Contemplating Dürer’s Indian Rhinoceros

Albrecht Dürer's 1515 woodcut, The Rhinocerus, was based on a written description of the greater one-horned rhinoceros.

By Brooke Chilvers

In what seems an impossible journey now, in 2017 we travelled down the Brahmaputra River in an old river ship to view the Indian rhinoceros in Assam’s Kaziranga National Park.

The voyage actually began 40 years earlier in Nuremberg, in the Albrecht Dürer Museum, where I first saw a print from Dürer’s 1515 woodcut of his imaginatively armored and riveted species that also sported a second twisted horn at the base of its neck. Considered a reliable reference for centuries, replications of The Rhinocerus illustrated naturalist texts well into the 18th century.

Like Aristotle (384–322 BC), who wrote 50 books on zoology, and Pliny the Elder (23–79 AD), who authored the 37-volume Naturalis Historia, Dürer never personally observed any live rhino in his life, despite the impressive letterpress across the top of his masterful woodcut.

Instead, like artists before him, for descriptions of lions – and dragons – for paintings of Daniel and St. Jerome, he would have depended on works such as the often re-illustrated Physiologus, Europe’s first Christian bestiary, covering 39 species, including griffins, but not giraffes. Written anonymously in second-century Alexandria, unfortunately for Dürer, it does not mention rhino.  

And the one-horned monoceron mentioned in Archbishop Isidor de Seville’s (560–636 AD) 40-volume Etymologiae, describes the unicornus, an animal that can be tamed and captured only by virgins. Such bestiaries served as the chief zoological works of the Middle Ages, and about 50 titles survive.

Rhino is also not included in Giovannino de Grassi ‘s (1340–1398) so-called model books, which illustrated 85 animals in numerous poses for artists to “copy” in manuscripts, tapestries, frescoes, and even original paintings.

Artists benefited from direct observations when gifting exotic beasts among Europe’s notables became popular, starting with King Louis IX of France offering Henry III of England (who’d already received a leopard and a camel from Holy Roman Emperor Frederick II), the elephant he brought back from the Crusades. Kept in the Tower of London, it was portrayed in 1255 by Matthew Paris before dying two years later.

They also heard the accounts of explorers, such as the Portuguese Alvise Cadamosto (1432-83), who described the hippopotamus as a “horse-fish,” and noted that elephants can lengthen and shorten their tusks.

In 1513, Manuel I, King of Portugal (1469–1521), who’d sponsored Vasco da Gama, was given a one-horned rhinoceros (and its keeper) by the governor of Portuguese India. The voyage from Goa to Lisbon around Cape Horn lasted 120 days.  

Perhaps in imitation of Lorenzo de’ Medici “the Magnificent,” who began reviving animal combats in Florence in the tradition of Ancient Rome, Manuel decided to test Pliny the Elder’s thesis that elephants and rhinos detested each other. Luckily for the history of art, a Moravian translator and publisher of Marco Polo’s travels was in the audience, and scribbled down notes and perhaps a sketch of the very beast that seemed to match Polo’s description. A copy of the text made its way to Nuremberg and Dürer’s eyes – and also to Augsburg artist Hans Burgkmair the Elder, who would also do a woodcut of “Ganda” the rhino, also in 1515.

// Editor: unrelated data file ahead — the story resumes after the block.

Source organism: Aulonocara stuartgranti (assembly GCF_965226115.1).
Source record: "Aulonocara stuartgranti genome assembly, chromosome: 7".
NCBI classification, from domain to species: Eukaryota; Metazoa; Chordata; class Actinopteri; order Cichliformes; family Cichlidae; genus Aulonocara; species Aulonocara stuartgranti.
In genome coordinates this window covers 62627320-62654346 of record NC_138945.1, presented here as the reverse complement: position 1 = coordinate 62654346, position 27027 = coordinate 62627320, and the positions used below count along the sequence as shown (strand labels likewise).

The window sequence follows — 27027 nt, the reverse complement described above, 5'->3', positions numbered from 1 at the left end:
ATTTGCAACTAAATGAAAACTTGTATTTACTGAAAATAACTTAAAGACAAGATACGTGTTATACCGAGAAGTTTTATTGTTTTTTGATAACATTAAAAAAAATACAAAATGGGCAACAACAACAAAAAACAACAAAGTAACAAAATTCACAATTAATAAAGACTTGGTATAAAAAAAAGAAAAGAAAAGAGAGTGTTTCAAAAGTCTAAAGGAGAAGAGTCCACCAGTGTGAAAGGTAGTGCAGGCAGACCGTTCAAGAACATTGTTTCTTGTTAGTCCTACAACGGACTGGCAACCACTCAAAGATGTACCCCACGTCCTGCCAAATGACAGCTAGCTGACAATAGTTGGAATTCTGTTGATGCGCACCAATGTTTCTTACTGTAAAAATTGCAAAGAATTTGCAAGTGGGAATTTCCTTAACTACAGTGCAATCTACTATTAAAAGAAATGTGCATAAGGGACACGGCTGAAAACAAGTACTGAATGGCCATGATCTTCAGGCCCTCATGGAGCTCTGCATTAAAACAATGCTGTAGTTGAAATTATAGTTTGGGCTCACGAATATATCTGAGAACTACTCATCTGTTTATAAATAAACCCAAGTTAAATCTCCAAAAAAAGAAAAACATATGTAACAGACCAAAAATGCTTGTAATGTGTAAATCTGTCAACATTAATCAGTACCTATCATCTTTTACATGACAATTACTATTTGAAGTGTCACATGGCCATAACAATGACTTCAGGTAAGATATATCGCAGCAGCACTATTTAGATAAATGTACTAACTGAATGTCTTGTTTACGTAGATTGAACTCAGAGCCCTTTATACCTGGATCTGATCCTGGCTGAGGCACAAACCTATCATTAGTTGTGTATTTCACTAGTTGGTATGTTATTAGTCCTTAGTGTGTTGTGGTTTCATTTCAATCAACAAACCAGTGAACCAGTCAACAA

The Stadt-Museum-Dürer in Nuremberg is the only existing home/studio of a Renaissance artist outside of Italy.  

Failing to induce the “natural enemies” to fight, Manuel then gave Ganda to Pope Leo X, to whom he had already sent lions, leopards and, most famously, Hanno, the white Indian elephant charmingly immortalized in a drawing by Raphael before its death in 1516. But, bedecked with flowers and attached by a gilded chain, Europe’s sole greater one-horned rhinoceros drowned, along with all hands, in a shipwreck in the Gulf of Genoa. 

A second greater Indian rhino for the royal menagerie, Abada, arrived in Portugal in 1577.  Soon inherited by Phillip II of Spain, she lived in Madrid from 1580 to 1588 and is portrayed in a Dutch engraving by Philippe Galle in 1586.  

Dürer’s rhino would be displaced in popularity only by Clara, Europe’s fifth Indian rhino, who met multiple heads of state during her 17-year tour of Europe. In addition to multiple mass-produced souvenirs of her image, she was most famously painted by Jean-Baptiste Oudry in 1749 and Pietro Longhi in 1751.  


To enjoy Nuremberg’s delicious Nürnberg Rostbratwurst sausages, Brooke Chilvers says you cannot go wrong at the Albrecht-Dürer-Stube, across the street from the museum.